- by Seneca
For those in northern latitudes, we're heading into a time when Seasonal Affective Disorder starts popping up for susceptible people. Even those of us without a clinical diagnosis can feel the effects of low light, and feel less than our best.
St John's Wort is our number one go-to here. While we use it for nightmares and spiritual warfare type stuff, it also is a collector of light in every sense.
Part of our understanding of plants is in a process called the Doctrine of Signatures. It is unclear when this originated, but we have writings that hint at it dating back to 131-200 A.D. However, it was not until Jacob Boehme's Book "Signatura Rerum; The Signature of all Things" that it became a clearer system usable by us plant people centuries later. Jacob had a spiritual experience revealing the simple concept that God marked everything He created with a sign. This sign points us in the direction of how we can use it for the purpose that it was intended. Jacob was promptly kicked out of town, based on the advice of the Pastor there (the mark of any juicy revelation) and later allowed to move back home provided he did not write any more books. He failed to comply, but I digress.
Things that we want to look at with a flower to understand its action are its overall appearance, habitat, color, flower shape, growth habit, unusual characteristics, and names.
St John's Wort has some major clues in its signature. First, it's common name came about because of its peak bloom around St John's Day which is also the summer solstice. It's a plant that is historically harvested for medicinal use at that time, so it makes sense that it is absolutely a container of light. St Johns Wort has a long history of being a great natural fighter of depression, but one of the side effects from the herbal preparation when taking too much over a long period, is being photosensitive. That means you take in light more efficiently and tend to sunburn. On the vibrational flower essence level, the side effects aren't there, but it does address light sensitivity. Moreover, taking the herbal preparation of St John's Wort for depression is problematic for anyone on medication. The flower essence form of it is safe for everyone.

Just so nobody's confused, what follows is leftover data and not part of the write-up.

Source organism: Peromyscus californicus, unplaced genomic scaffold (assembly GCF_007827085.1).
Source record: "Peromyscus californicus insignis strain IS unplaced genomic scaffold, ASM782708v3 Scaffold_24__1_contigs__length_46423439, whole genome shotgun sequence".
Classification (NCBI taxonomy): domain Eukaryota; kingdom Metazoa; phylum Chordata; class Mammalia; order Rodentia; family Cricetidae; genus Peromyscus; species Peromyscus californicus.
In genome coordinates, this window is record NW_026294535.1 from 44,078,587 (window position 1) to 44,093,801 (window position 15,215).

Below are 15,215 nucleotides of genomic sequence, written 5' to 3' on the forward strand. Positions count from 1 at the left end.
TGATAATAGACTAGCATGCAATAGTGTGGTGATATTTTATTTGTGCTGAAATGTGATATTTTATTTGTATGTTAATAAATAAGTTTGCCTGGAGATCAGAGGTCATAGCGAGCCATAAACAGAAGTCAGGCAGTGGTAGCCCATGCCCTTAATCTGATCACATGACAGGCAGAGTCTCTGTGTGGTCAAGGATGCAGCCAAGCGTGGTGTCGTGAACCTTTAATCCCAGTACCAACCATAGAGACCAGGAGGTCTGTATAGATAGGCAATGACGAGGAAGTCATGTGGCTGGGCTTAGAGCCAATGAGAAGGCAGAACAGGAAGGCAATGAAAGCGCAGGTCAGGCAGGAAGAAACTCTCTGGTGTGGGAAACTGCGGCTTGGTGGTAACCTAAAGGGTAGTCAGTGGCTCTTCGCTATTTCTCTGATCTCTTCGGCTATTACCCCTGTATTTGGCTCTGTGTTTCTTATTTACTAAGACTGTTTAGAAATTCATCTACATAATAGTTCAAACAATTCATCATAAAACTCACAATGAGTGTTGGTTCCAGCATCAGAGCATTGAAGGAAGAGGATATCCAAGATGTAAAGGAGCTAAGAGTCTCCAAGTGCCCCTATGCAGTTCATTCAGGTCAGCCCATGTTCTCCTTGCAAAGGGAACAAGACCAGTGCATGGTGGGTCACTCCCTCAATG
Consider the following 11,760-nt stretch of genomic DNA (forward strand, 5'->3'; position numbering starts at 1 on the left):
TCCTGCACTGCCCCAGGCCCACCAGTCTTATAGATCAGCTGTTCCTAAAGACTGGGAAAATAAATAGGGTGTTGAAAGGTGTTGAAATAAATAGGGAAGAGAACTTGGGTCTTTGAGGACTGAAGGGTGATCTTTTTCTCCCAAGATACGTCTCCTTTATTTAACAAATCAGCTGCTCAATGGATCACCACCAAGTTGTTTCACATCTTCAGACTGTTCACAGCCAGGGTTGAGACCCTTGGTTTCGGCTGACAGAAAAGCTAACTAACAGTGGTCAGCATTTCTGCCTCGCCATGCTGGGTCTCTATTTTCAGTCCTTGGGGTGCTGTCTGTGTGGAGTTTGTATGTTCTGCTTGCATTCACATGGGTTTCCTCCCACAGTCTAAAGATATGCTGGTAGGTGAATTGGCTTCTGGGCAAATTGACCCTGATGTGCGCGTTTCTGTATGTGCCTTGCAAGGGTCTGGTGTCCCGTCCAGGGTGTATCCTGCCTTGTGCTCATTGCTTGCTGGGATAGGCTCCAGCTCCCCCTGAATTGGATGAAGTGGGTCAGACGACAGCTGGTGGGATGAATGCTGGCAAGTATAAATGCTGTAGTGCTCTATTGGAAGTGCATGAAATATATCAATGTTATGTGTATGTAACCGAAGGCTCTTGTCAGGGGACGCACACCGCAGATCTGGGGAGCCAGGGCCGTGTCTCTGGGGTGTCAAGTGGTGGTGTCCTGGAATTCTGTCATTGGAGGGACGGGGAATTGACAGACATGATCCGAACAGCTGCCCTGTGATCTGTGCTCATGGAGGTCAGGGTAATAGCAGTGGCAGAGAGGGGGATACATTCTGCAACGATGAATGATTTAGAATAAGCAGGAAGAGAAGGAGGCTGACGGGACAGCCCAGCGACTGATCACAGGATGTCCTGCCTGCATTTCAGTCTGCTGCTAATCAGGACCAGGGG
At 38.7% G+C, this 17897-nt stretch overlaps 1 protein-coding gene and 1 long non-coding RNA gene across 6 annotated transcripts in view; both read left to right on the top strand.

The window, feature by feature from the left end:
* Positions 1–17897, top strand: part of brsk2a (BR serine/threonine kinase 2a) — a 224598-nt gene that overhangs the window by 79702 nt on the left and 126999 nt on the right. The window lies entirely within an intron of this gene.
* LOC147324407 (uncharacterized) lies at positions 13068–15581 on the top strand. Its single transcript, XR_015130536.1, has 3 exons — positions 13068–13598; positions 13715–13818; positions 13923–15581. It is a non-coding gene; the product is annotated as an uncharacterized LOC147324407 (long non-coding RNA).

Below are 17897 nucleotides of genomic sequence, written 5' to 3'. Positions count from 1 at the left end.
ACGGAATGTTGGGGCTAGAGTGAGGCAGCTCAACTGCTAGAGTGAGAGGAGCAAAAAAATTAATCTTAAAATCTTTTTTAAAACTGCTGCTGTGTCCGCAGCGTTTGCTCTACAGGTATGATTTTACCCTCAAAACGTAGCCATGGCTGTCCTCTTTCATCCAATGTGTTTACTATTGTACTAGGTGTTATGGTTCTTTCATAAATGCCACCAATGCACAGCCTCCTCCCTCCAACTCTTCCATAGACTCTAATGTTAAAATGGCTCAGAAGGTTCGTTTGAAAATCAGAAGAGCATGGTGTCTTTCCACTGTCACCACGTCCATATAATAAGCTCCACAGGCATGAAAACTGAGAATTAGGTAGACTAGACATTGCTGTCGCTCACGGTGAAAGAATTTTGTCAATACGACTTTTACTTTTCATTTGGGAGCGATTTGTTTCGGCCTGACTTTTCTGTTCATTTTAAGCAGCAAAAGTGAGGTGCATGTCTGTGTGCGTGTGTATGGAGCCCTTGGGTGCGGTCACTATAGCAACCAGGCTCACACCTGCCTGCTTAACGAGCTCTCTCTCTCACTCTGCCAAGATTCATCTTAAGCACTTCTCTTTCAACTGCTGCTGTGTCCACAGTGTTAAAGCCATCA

The Greek name for this plant is Hypericum (also its Latin botanical name), which means "over a spirit." It has a very long history of offering spiritual protection, protection against nightmares and helping people face darkness. I believe this to be more of a solidifying of courage and authority rather than a mere superstition. The common name came about because its peak harvest time happens on St. John's Day. Whether you're harvesting for a flower essence, or as an herb, the flowering tops are used. When the flower heads are picked, the plant oozes a bright red sap, depicting the beheading of John the Baptist. This signature refers to helping one keep their head, or spiritual authority at times, when there are negative spiritual influences seeking to cut us off.
Another along those lines is Fleabane. Fleabane helps with depression, but the cool thing about this plant is that it can photosynthesize in the winter more effectively than other plants. It's another one that lets light in. Fleabane uplifts and brings clarity, lightness, openness, cheerfulness, and a positive desire toward change. It is a bit similar to Yarrow in that it helps “seal” us up where we’ve been too porous and vulnerable but its action is more on the protection against the undertow of sadness, pessimism and hopelessness.
Both St. John's Wort and Fleabane are in our Liquid Sunshine flower essence blend along with other flowers that support you during dark times. Learn more about Liquid Sunshine here.